Sassoon was decorated for valor as a second lieutenant on the Western Front in World War I. But he faced a court-martial for sending a widely-publicized letter of protest about the conduct of the war.
Unbeknownst to Sassoon, his political allies, including advisors to Winston Churchill, were able to get him out of a court-martial by raising questions of his sanity. He faced a sanity board instead.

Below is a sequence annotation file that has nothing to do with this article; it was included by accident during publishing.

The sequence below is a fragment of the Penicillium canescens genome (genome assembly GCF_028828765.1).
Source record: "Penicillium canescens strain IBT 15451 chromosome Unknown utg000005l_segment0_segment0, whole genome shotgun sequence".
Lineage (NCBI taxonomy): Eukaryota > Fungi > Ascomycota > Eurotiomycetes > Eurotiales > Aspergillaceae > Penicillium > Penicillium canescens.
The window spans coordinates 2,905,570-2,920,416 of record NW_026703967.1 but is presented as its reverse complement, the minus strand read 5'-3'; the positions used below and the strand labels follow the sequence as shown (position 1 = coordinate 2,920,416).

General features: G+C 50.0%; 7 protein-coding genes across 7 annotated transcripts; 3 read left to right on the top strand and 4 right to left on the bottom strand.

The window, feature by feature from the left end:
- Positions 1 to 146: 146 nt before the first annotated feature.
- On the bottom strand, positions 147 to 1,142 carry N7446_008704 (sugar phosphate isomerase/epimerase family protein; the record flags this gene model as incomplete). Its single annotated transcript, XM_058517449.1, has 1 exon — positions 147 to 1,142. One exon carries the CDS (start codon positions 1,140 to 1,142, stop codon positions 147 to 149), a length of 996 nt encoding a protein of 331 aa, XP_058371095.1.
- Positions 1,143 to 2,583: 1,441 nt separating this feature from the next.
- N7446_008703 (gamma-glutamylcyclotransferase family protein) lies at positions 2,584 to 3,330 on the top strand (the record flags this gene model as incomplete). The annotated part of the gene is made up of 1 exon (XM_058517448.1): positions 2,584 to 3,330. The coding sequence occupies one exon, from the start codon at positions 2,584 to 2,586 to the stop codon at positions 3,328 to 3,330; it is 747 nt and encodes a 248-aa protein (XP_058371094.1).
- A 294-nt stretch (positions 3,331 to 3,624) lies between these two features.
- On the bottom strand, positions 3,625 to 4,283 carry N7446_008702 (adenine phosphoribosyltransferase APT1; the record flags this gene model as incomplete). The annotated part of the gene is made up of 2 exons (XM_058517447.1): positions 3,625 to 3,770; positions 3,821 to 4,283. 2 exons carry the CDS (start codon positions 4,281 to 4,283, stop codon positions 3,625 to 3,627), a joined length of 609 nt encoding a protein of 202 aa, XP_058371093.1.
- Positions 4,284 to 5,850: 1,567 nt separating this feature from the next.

(That is the basis of the title of this post: R.C.M. 706 is the U.S. Rule for Court-Martial procedure for questions of an accused's mental competence to stand trial).
This guest author enjoyed the movie, and is of the opinion that Benediction deserves a place in the pantheon of great anti-war movies such as Paths of Glory, Platoon, and Full Metal Jacket.